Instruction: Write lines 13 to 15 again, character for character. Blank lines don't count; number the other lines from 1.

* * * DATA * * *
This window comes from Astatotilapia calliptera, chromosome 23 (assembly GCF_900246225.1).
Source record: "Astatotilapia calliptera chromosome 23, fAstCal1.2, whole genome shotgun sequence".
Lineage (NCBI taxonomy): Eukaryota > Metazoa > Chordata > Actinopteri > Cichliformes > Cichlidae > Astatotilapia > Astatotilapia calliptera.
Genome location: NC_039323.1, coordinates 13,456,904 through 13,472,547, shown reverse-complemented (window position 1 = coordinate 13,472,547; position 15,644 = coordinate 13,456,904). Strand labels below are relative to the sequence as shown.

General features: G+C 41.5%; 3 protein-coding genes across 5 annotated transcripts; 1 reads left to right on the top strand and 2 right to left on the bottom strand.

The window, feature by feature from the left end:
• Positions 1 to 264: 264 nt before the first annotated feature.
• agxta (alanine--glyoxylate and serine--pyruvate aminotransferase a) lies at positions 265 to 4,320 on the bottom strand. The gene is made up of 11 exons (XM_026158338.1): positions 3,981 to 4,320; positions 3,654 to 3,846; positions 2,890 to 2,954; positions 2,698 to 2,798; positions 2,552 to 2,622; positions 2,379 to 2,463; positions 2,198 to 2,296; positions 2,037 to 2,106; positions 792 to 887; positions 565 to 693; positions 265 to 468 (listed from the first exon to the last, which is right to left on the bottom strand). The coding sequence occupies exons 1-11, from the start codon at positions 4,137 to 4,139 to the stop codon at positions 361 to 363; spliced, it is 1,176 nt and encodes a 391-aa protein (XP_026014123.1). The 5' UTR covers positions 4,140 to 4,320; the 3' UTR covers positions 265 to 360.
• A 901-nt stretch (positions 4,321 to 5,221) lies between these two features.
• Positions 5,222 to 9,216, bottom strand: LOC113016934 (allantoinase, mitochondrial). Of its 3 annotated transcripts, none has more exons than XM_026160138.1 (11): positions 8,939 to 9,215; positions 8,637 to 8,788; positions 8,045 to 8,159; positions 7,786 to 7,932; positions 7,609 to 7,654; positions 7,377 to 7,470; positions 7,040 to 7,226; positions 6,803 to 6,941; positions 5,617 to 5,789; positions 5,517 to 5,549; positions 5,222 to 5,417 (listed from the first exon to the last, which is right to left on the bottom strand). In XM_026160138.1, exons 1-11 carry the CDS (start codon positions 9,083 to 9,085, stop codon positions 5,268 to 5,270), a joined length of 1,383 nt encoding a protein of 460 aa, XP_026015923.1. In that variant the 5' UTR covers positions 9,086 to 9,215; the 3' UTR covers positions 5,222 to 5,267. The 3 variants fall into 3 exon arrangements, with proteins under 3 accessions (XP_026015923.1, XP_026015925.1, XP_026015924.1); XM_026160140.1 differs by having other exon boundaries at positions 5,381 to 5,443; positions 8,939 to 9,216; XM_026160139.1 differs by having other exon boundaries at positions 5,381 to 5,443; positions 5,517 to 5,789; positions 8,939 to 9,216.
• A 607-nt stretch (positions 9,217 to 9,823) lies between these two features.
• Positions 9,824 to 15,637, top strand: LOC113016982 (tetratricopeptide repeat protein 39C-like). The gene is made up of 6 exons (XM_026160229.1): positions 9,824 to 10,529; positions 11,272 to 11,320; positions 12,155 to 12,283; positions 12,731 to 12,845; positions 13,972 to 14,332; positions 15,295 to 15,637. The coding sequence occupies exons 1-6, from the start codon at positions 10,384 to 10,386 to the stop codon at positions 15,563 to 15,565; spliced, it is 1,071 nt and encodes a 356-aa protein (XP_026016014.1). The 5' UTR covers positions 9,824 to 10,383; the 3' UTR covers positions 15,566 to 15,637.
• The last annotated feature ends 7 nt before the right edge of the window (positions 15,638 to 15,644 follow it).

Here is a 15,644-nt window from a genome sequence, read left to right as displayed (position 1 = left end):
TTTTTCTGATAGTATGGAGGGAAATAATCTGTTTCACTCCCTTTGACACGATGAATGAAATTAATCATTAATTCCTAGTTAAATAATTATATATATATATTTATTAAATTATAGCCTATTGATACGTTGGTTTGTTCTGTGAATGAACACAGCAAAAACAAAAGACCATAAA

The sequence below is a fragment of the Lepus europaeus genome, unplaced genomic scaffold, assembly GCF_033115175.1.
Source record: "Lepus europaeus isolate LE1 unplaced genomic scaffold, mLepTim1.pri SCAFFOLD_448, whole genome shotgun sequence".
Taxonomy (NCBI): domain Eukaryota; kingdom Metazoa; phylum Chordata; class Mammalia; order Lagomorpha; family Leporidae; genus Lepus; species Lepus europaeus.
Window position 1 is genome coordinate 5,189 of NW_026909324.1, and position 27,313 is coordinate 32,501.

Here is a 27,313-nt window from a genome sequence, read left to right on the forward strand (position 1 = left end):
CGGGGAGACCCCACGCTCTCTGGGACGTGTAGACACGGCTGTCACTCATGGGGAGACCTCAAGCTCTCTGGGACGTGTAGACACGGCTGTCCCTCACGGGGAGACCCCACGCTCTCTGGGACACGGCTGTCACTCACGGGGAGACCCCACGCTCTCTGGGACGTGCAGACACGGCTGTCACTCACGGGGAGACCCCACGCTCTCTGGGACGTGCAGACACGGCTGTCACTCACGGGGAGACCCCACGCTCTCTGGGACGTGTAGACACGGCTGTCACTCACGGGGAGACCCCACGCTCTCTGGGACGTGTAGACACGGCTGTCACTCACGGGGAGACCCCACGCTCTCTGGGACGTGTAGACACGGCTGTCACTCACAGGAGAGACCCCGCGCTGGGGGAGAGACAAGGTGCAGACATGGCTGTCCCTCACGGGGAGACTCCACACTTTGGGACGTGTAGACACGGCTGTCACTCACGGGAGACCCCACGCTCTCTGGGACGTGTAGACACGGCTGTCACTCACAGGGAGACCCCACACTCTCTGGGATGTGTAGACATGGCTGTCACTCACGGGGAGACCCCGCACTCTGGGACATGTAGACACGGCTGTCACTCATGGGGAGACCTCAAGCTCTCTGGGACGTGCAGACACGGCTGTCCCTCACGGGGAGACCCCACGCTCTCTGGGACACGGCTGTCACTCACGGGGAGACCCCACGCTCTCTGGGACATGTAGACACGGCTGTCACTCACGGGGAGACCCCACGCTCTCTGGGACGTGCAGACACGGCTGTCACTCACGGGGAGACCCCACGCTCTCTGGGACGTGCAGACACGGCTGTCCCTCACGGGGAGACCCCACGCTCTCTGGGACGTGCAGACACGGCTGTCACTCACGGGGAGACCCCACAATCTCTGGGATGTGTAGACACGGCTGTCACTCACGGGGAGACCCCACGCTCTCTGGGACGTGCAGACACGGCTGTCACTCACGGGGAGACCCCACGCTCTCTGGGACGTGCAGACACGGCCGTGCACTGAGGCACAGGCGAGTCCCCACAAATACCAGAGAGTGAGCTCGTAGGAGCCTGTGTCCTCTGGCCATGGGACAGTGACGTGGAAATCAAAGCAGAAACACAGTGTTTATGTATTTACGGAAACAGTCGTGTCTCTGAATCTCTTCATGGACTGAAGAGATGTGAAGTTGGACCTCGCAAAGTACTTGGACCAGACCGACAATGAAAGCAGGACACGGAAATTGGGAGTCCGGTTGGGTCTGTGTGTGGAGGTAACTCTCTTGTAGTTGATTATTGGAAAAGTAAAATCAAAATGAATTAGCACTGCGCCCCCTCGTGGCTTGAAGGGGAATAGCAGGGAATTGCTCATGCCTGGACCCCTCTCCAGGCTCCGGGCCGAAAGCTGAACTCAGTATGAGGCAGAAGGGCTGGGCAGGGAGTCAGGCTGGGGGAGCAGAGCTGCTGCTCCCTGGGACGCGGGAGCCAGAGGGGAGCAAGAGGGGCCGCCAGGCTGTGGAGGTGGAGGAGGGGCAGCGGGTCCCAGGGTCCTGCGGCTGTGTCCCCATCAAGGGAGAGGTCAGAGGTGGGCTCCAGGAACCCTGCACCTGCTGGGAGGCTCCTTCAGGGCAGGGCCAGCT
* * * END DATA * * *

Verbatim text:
• The last annotated feature ends 7 nt before the right edge of the window (positions 15,638 to 15,644 follow it).

Here is a 15,644-nt window from a genome sequence, read left to right as displayed (position 1 = left end):
TTTTTCTGATAGTATGGAGGGAAATAATCTGTTTCACTCCCTTTGACACGATGAATGAAATTAATCATTAATTCCTAGTTAAATAATTATATATATATATTTATTAAATTATAGCCTATTGATACGTTGGTTTGTTCTGTGAATGAACACAGCAAAAACAAAAGACCATAAA